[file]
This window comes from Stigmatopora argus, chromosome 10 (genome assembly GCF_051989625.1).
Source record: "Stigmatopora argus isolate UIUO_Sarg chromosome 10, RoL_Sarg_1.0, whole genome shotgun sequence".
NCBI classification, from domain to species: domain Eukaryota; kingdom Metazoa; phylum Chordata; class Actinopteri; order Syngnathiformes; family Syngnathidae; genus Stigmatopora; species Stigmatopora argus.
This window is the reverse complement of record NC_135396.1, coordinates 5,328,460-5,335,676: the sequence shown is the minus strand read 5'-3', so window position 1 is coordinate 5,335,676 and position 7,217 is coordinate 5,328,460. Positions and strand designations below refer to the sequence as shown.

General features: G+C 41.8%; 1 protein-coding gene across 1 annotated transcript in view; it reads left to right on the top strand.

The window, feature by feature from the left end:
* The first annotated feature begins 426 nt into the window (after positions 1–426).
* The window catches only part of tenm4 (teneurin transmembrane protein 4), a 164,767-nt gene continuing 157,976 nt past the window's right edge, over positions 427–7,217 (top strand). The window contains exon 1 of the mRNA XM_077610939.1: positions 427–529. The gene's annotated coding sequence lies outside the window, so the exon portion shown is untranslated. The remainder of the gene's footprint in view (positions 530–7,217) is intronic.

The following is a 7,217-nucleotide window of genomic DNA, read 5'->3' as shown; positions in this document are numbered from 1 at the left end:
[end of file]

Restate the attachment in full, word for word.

This window comes from Stigmatopora argus, chromosome 10 (genome assembly GCF_051989625.1).
Source record: "Stigmatopora argus isolate UIUO_Sarg chromosome 10, RoL_Sarg_1.0, whole genome shotgun sequence".
NCBI classification, from domain to species: domain Eukaryota; kingdom Metazoa; phylum Chordata; class Actinopteri; order Syngnathiformes; family Syngnathidae; genus Stigmatopora; species Stigmatopora argus.
This window is the reverse complement of record NC_135396.1, coordinates 5,328,460-5,335,676: the sequence shown is the minus strand read 5'-3', so window position 1 is coordinate 5,335,676 and position 7,217 is coordinate 5,328,460. Positions and strand designations below refer to the sequence as shown.

General features: G+C 41.8%; 1 protein-coding gene across 1 annotated transcript in view; it reads left to right on the top strand.

The window, feature by feature from the left end:
* The first annotated feature begins 426 nt into the window (after positions 1–426).
* The window catches only part of tenm4 (teneurin transmembrane protein 4), a 164,767-nt gene continuing 157,976 nt past the window's right edge, over positions 427–7,217 (top strand). The window contains exon 1 of the mRNA XM_077610939.1: positions 427–529. The gene's annotated coding sequence lies outside the window, so the exon portion shown is untranslated. The remainder of the gene's footprint in view (positions 530–7,217) is intronic.

The following is a 7,217-nucleotide window of genomic DNA, read 5'->3' as shown; positions in this document are numbered from 1 at the left end: